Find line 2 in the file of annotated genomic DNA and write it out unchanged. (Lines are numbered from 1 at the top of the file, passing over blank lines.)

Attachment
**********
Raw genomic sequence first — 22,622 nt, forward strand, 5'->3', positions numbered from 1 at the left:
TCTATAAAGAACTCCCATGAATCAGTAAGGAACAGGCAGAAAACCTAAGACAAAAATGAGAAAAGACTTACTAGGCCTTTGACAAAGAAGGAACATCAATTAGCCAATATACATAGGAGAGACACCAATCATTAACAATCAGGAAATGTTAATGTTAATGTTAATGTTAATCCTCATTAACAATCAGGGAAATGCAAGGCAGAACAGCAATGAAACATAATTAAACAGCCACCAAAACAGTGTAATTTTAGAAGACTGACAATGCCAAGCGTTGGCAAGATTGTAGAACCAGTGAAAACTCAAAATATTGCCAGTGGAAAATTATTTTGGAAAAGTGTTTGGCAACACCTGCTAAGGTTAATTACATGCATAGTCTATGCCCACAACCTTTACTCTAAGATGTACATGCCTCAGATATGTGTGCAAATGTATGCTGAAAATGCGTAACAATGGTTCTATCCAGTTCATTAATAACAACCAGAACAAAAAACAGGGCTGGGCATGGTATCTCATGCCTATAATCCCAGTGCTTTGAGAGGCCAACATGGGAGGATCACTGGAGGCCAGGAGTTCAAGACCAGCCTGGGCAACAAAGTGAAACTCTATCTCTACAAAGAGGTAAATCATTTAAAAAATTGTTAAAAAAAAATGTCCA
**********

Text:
TCTATAAAGAACTCCCATGAATCAGTAAGGAACAGGCAGAAAACCTAAGACAAAAATGAGAAAAGACTTACTAGGCCTTTGACAAAGAAGGAACATCAATTAGCCAATATACATAGGAGAGACACCAATCATTAACAATCAGGAAATGTTAATGTTAATGTTAATGTTAATCCTCATTAACAATCAGGGAAATGCAAGGCAGAACAGCAATGAAACATAATTAAACAGCCACCAAAACAGTGTAATTTTAGAAGACTGACAATGCCAAGCGTTGGCAAGATTGTAGAACCAGTGAAAACTCAAAATATTGCCAGTGGAAAATTATTTTGGAAAAGTGTTTGGCAACACCTGCTAAGGTTAATTACATGCATAGTCTATGCCCACAACCTTTACTCTAAGATGTACATGCCTCAGATATGTGTGCAAATGTATGCTGAAAATGCGTAACAATGGTTCTATCCAGTTCATTAATAACAACCAGAACAAAAAACAGGGCTGGGCATGGTATCTCATGCCTATAATCCCAGTGCTTTGAGAGGCCAACATGGGAGGATCACTGGAGGCCAGGAGTTCAAGACCAGCCTGGGCAACAAAGTGAAACTCTATCTCTACAAAGAGGTAAATCATTTAAAAAATTGTTAAAAAAAAATGTCCA